Staff Selection Commission, SSC:
Apart from UPSC recruitment, Staff Selection Commission also recruits engineering/diploma graduates in Assistant/Junior Engineer cadre for various central government agencies. Usually, but not always all these cadres are non-gezetted. In a complete turnaround move SSC moved off from its typical examination pattern and are following UPSC engineering service pattern for this recruitment. Graduates having Mechanical, Civil, Electrical and numerous other engineering branches are eligible to appear for this exam. Entire recruitment procedure is divided in to three tiers; as always objective type 200 marks first test followed by descriptive second test for 300 marks on the same day. Successful candidates need to appear for an interview which could reward 100marks. Candidates who ever succeeded, shall be posted anywhere with their remuneration sufficiently placed in PB-2, with GP Rs. 4,200 or Rs. 4, 600/ Level 6th/7th in 7th CPC with initial pay anywhere around Rs. 36, 000- Rs. 44, 000 depending on place of posting.
Apart from central recruitment, states also have their own infrastructure departments, so, obviously there will be a need of skilled persons. Usually States recruit candidates with Civil, Mechanical and Electrical Engineering. There are numerous other areas like Geology, Hydrology, Textile, Environmental and Agricultural Engineering but their proportion in annual recruitment is marginal. Compared to centre, state recruitment procedures are more flexible and they are always targeted towards own talent. Similar to centre, States recruitment responsibilities are handed over to public service commission and they change their recruitment procedures from time to time. However, eligibility remains the same for all the states, and recruitment procedure includes a Screening test followed by subject test. Depending on the cadre, position and concerned state, interview will be conducted. Asst. engineers and executive engineers are the most commonly recruiting positions, and the agencies hire these candidates are usually infrastructure development departments like Electricity, Irrigation, and R&B etc.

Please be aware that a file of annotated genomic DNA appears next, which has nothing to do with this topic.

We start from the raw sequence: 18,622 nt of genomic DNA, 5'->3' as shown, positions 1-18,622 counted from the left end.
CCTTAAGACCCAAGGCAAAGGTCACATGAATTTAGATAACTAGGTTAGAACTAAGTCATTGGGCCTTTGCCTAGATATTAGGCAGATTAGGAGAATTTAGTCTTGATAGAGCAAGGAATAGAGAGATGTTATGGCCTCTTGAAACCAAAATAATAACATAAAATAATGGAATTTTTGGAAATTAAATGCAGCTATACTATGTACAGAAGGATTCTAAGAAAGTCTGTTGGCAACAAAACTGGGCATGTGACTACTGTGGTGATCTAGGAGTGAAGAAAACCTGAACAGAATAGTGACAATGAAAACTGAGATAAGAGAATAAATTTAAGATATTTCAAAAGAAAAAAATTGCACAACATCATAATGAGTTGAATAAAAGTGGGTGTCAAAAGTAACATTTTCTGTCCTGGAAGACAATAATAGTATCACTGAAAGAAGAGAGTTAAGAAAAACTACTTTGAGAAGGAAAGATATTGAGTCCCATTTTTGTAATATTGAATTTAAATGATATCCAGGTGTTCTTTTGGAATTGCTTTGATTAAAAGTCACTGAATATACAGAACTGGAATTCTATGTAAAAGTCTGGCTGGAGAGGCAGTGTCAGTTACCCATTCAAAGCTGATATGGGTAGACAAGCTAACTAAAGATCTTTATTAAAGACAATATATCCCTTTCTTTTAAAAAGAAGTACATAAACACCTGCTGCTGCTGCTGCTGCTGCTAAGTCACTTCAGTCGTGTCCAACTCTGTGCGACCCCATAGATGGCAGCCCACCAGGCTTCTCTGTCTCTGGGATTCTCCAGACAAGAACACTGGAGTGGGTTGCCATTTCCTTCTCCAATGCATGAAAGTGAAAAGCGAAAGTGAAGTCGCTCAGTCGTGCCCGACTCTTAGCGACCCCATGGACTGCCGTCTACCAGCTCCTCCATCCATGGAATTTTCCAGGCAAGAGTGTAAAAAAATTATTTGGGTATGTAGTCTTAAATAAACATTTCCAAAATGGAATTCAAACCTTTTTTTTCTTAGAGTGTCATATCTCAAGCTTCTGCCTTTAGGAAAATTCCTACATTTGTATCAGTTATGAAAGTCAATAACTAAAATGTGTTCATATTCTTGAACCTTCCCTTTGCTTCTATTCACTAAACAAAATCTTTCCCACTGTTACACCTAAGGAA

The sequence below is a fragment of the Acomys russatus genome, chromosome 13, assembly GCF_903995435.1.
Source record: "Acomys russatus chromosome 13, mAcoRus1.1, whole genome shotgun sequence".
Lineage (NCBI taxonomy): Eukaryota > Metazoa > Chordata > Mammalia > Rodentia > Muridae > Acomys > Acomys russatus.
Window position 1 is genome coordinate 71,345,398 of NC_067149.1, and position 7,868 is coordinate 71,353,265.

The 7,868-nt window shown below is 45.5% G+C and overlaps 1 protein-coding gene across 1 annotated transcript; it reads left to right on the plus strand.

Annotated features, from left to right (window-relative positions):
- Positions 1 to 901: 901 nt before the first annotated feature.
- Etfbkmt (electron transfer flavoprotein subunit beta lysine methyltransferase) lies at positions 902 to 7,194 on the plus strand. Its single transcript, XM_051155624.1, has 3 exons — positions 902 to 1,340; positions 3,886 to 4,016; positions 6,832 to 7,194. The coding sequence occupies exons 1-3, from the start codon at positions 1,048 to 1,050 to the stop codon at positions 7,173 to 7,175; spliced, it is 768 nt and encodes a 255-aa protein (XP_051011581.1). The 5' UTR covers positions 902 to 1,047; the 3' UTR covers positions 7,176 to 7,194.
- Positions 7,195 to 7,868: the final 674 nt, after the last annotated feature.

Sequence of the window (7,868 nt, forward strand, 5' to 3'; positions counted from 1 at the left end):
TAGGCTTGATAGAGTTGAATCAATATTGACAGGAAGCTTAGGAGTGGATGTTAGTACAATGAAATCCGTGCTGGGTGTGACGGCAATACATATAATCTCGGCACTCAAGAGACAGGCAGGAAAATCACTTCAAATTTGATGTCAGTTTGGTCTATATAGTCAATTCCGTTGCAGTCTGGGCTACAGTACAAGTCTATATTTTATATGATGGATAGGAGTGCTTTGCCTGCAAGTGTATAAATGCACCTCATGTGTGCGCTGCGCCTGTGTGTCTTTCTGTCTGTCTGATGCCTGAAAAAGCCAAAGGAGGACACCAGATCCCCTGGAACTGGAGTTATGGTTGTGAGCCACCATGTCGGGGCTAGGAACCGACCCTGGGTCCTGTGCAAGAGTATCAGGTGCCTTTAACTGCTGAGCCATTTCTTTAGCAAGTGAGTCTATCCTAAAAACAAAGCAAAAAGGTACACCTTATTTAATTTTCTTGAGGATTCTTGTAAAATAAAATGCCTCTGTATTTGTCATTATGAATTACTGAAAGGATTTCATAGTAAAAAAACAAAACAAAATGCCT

Well, that is fairly enough for core engineering. But what if you are a guy with computer science or IT background? Well there are not so many openings as in the case of core engineering. CDAC, MHA-NATGRID (contract/temporary jobs) calls for IT professionals throughout the year and some sate services also have openings for them. Though they are not group-A services, they carry equal or some times better pay-offs. More recently, centre started recruiting IT professionals under ministerial services to keep in pace with modern digital world. UPSC used to conduct Deputy Central Intelligence Officer (DCIO) exam for computer science and electronics candidates, but it has been over four years since UPSC conducted this exam. Apart from that, banking industry is a bright spot for IT guys as their requirement for IT professionals is increasing exponentially. As the governments are moving towards digitalization and IoT is about to show its full strength, we can expect more openings from public sector.
But no worries, we have a sector that represents over fifty percent of countries GDP, and it is always in desperate need of your service; got it, what else if it is not IT services, here you get far better pay offs and fast career growth. Otherwise, you can float your own startup and be the king of your own realm. Finally, if you want honour to the end, then you should know what consequentialism said as “The end justifies the means”, which in one perspective can be translated as “where you end up is what that defines what you did”.